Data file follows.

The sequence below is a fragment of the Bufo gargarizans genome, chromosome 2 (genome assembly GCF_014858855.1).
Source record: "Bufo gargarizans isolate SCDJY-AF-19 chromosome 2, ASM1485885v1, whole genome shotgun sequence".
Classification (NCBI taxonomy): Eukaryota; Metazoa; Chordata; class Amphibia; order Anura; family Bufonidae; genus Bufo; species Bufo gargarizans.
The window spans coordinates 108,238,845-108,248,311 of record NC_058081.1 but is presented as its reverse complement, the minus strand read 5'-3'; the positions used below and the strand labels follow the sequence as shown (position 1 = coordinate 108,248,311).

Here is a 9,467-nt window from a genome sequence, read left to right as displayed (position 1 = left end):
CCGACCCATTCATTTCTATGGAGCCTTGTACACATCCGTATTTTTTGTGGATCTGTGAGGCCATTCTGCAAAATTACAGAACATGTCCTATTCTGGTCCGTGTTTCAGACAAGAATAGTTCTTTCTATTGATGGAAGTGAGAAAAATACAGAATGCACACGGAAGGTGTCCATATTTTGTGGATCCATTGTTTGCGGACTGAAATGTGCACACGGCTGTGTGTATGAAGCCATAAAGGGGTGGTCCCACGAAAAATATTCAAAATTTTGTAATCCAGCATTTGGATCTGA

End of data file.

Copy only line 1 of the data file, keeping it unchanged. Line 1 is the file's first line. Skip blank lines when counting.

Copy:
The sequence below is a fragment of the Bufo gargarizans genome, chromosome 2 (genome assembly GCF_014858855.1).